But the success of those two UCLA teams led to Wooden being able to recruit far superior talent to UCLA in the future. In 1965, Lew Alcindor (later Kareem Abdul-Jabbar) arrived on the campus and, from then on, UCLA was Goliath, not David. (By the way, fellow freshman Mike Shatzkin arrived on the campus at the same time, which is how he knows all this stuff so well!) Wooden gave up the press as an all-game tactic and won 7 championships in 8 years by more conventional means.

So it turns out that Gladwell’s entire case could have been proven with one example: John Wooden at UCLA.


Reality changes more slowly than I like to think

I did a panel yesterday at NYU as part of the summer publishing program on “New Visions” for publishing. The group was put together by Leslie Schnur. I shared the stage with four very articulate co-presenters who gave very diverse views of the future. Our audience was a full room of about 50-100 (I wasn’t counting; I didn’t know I’d be writing this piece) very attentive 20-somethings with a serious interest in publishing.

Dan Simon of Seven Stories Press spoke optimistically of a revival of book reading, as in printed ones, and he spoke passionately about the importance of editorial selection and advocacy as part of a social mission publishers have to bring good writing to readers.

Carol Hoenig, a writer and consultant who works with Author Solutions, told about her own experience successfully self-publishing a novel (she thinks selling 1500 copies is successful, and I agree with her) and explaining how Author Solutions helps aspiring writers “get past the gatekeepers.”

Brian O’Leary of Magellan explained the new business models enabled by print-on-demand and how to think about them. Brian pointed out that POD models make sense for books that sell as many as 500 or 1000 copies a year, and that caught Dan’s attention, because, as he put it, “a book that sells 500 or 1000 a year is solid backlist for us.” Dan has been comfortable printing a 3 year supply; Brian’s math suggests reconsidering that formula.

Will Schwalbe, who had a 21-year career as one of New York’s top commercial editors at Morrow and Hyperion, explained his new web business,, which aggregates recipes from more than 300 of the top chefs and cookbook authors in the world. Since, as any reader of this blog knows without my having to report, I used my presentation time to talk about the shift from horizontal to vertical, Will’s presentation had the great virtue of reinforcing the message I had delivered three presentations before.

Will made good use of the audience. He asked, by a show of hands, how many people liked Italian food. Just about everybody. How many cooked? Almost everybody. How many people got recipes on the Internet? A lot. How many baked more than cooked? A good chunk. How many vegans? About none. How many vegetarians? A handful. How many would prefer a recipe with fewer than five ingredients? Quite a few.

He used that device to show how the tagging he invests in on his web site delivers a better user experience for somebody looking for precisely the right great recipe. What it triggered in my mind is “what an interesting way to collect information from an audience.”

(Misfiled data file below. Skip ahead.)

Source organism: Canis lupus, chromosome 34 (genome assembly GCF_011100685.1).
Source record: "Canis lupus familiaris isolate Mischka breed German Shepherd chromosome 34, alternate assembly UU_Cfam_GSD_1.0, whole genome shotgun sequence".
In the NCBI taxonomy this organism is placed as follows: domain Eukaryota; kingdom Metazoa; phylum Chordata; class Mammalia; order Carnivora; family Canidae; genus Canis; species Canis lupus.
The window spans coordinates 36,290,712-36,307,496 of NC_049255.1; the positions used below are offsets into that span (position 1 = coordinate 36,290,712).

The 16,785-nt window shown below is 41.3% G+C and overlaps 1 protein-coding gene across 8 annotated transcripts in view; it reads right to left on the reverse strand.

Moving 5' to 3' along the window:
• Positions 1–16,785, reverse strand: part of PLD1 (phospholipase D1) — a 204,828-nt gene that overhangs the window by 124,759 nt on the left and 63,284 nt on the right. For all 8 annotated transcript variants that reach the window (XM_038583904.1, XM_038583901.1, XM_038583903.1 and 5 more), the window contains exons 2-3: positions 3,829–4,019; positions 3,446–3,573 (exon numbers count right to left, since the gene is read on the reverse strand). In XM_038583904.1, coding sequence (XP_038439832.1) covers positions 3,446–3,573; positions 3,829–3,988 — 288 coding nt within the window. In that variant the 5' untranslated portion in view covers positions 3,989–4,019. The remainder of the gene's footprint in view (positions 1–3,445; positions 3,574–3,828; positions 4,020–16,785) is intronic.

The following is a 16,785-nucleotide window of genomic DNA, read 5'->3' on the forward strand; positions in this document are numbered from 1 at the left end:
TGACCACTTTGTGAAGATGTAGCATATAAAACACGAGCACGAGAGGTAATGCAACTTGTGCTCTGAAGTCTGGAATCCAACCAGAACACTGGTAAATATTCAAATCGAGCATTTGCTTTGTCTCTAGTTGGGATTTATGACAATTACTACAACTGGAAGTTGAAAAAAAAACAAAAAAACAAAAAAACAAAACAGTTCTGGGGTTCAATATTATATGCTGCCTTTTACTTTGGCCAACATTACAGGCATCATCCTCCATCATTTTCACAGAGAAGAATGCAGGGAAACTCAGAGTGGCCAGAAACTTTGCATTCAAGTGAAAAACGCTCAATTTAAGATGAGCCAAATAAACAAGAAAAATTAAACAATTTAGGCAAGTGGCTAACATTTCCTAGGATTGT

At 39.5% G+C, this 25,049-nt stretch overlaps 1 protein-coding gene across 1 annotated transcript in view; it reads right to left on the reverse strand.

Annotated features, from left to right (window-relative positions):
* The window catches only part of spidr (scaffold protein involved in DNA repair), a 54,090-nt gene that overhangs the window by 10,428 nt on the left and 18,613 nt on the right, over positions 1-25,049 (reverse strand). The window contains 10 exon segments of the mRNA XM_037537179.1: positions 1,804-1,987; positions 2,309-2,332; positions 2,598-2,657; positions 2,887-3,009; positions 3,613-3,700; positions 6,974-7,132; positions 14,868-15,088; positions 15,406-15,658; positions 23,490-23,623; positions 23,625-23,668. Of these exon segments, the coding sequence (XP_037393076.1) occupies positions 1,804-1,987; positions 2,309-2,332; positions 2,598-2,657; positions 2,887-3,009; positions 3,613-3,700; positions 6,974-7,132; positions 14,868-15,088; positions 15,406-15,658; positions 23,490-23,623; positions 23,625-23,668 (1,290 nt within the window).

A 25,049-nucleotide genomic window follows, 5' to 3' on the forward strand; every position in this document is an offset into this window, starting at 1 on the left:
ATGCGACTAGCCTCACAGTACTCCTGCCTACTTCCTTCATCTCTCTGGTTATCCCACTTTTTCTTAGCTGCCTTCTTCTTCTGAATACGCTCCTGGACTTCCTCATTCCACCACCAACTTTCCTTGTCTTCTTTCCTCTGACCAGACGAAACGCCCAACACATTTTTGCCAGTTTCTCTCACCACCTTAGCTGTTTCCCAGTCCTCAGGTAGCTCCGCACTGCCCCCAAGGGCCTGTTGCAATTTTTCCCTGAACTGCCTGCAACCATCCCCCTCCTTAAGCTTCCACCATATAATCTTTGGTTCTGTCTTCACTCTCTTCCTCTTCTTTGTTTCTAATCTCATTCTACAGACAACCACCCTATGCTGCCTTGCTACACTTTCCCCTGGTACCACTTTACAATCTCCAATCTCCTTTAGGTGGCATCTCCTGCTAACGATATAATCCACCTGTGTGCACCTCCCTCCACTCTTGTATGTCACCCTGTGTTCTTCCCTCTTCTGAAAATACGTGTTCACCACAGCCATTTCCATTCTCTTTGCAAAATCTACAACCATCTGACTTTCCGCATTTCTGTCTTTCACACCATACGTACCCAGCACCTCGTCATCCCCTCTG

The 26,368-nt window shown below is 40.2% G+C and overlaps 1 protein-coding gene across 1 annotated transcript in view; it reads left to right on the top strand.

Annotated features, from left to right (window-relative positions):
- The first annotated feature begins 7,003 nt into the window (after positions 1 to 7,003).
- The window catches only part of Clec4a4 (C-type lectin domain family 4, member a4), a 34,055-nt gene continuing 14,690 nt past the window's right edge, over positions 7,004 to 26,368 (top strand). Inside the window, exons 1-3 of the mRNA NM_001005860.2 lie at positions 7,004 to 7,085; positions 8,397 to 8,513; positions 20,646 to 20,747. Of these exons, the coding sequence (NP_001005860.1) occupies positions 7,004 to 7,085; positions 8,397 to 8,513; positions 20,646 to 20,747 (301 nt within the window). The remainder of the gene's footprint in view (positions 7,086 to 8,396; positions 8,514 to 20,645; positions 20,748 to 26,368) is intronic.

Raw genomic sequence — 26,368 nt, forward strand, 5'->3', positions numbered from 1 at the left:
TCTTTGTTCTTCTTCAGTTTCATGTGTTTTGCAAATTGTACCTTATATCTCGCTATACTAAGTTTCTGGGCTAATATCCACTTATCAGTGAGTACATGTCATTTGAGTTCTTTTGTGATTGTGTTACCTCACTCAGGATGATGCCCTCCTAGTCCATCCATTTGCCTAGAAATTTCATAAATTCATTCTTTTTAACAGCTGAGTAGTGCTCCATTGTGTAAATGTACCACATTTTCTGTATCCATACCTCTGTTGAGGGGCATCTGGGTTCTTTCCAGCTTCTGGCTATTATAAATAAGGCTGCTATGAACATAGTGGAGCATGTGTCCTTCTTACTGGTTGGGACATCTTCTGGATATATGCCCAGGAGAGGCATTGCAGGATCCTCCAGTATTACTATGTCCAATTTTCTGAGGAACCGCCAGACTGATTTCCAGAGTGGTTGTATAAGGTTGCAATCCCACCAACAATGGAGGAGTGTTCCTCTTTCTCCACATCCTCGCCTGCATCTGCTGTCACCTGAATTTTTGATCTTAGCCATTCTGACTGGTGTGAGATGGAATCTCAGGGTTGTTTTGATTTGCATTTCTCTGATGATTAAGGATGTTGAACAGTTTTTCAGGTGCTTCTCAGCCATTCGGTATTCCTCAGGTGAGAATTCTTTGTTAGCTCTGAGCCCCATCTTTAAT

After we all presented, there were lots of interested questions. What’s the business model of Cookstr? How does Seven Stories go about finding those great books Dan wants to publish? Does Author Solutions do publicity for books?

As the conversation evolved to a close, I realized I had a precious opportunity. Though I’m considered to be wildly (crazily?) forward-thinking in some circles, expecting print runs of books to nearly disappear in 20 years, for example, I am unabashedly conservative in others. For example, the idea of books as collaborative or social experiences leaves me cold and it really leaves me cold to think of interrupting good narrative reading to explore links and, particularly, to see video. Some people think storytelling will be reinvented to take advantage of things like this, which makes me scratch my head. But maybe it’s generational, I always think. Maybe today’s generation would find it boring not to have a video interlude interrupt unbroken text. Well, with all these very smart Born Digitals in one room, I’d use Schwalbe’s technique and ask!

So, with time running out, I got the indulgence of the organizers to ask the crowd a couple of questions. The first one was: “how many of you read ebooks.”

Two hands went up. Two.

The next question was not worth asking. But I sure got a dose of new information to ponder.


This is a post about nothing; it doesn’t count

This is a post about “no post today”. Or maybe this is a Seinfeld post. Its about nothing.

A particular number of years ago that my friend Lorraine Shanley of Market Partners could tell you and I can’t — but I would say about 15 — she confided that she thought it would be smart for her company to start a newsletter. And I said, “what do you want to do THAT for? A monthly deadline? To go along with all the other deadlines?”

Lorraine was smart enough not to take my advice and she and her partner (and also my friend), Connie Sayre, are still putting out Publishing Trends monthly and it has been a success, financially and otherwise, from about Day One.

So, 15 (or whatever) years later, totally voluntarily — with nobody forcing me, nobody even suggesting it was a good idea! (and the few that were asked actually telling me it was a bad idea) — I gave myself a daily deadline for this self-publishing effort (to go along with all the other deadlines, which rather inconveniently have refused to diminish to make way for the blog.) And I don’t think anybody noticed when I cut back from the six days I posted the first two weeks to the five I have maintained since.